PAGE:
Norway’s shipping goes electric
Norway in a few words: water, shipping, fjords, the northern lights, oil. You can weave a nice story from these elements, of diesel-powered ships, for example, that pollute the air along this Scandinavian kingdom’s magnificent coastline. As well as congesting the fjords and fogging up views of the glaciers and the northern lights. But not to worry, there is a happy end: electrically powered ships are the answer and their deployment across the board is at hand.
The Norwegian Transport Agency is applying massive pressure here. Ferries, one of Norway’s most vital means of transport, especially in areas close to the coast, are soon to become climate-neutral in the way they operate. And even large container ships can be fitted with the option of electric power when close to the shore, on entering and leaving port and while berthed at the quay.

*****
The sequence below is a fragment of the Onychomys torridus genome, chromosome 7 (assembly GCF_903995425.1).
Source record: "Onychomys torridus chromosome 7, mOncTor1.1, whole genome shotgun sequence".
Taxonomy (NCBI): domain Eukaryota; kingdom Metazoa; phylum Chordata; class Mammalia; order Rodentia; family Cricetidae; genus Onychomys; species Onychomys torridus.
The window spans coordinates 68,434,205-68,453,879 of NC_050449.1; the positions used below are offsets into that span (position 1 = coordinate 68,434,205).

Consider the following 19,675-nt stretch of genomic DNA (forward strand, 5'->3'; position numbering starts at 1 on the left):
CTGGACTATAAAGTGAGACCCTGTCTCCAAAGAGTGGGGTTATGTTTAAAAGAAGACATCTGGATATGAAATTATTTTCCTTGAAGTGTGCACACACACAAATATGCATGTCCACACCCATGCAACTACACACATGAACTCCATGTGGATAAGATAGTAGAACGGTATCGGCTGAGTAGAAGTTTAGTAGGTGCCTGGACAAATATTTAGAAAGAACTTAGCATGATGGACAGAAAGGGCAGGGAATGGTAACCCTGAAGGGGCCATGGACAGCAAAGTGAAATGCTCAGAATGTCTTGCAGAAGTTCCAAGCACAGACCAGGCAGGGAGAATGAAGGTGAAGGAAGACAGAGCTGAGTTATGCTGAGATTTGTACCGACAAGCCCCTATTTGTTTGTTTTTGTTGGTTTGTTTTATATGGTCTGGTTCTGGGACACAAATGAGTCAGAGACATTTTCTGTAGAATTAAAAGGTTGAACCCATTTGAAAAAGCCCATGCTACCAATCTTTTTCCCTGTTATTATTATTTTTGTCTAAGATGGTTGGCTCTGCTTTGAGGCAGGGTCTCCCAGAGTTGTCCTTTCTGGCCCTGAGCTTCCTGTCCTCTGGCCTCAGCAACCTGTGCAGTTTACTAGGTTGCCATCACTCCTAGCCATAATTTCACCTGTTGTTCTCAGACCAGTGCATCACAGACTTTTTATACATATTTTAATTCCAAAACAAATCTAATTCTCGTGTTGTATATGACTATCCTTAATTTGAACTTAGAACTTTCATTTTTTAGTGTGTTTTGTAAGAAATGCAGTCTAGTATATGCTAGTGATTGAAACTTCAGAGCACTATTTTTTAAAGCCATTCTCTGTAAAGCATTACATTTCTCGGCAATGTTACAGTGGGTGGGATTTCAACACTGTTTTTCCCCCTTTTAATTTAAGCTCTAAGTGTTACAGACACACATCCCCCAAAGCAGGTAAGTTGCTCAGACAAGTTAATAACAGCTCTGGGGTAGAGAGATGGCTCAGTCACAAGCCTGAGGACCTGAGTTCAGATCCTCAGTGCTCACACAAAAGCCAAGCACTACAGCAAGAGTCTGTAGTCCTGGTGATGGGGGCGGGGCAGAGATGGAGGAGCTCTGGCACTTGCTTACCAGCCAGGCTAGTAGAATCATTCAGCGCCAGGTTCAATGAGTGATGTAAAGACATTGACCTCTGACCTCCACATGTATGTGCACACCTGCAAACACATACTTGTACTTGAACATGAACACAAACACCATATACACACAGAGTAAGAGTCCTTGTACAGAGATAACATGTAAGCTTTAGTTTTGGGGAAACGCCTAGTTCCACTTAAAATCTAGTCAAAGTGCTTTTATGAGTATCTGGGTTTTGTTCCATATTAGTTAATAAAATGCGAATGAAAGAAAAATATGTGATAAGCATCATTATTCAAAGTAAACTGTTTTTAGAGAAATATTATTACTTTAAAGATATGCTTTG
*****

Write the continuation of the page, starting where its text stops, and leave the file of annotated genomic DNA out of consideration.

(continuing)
Batteries for performance peaks
The process of gradually electrifying shipping is already far advanced. The generation and transmission of energy have long since been decoupled. The idea that the ship’s propeller is moved by a shaft that in turn is driven by a diesel engine, is no longer up with the times. Modern ships are fitted with an electrical control room which can be operated with different kinds of power — with natural gas, a classical diesel engine or even with electricity. As a result, batteries on board can kill several birds with one stone. They can be switched on when peaks in performance are required, and at the same time they serve to store power when the diesel engine is running.
The Norwegian shipping company “Hurtigruten” which offers expeditions as far up as the Lofoten Islands, has already ordered two ships with hybrid drives and has even taken a 40 percent stake in the Kleven shipyard. Incidentally, the energy required for electromobility is generated from one commodity that is in abundant supply in Norway: hydropower.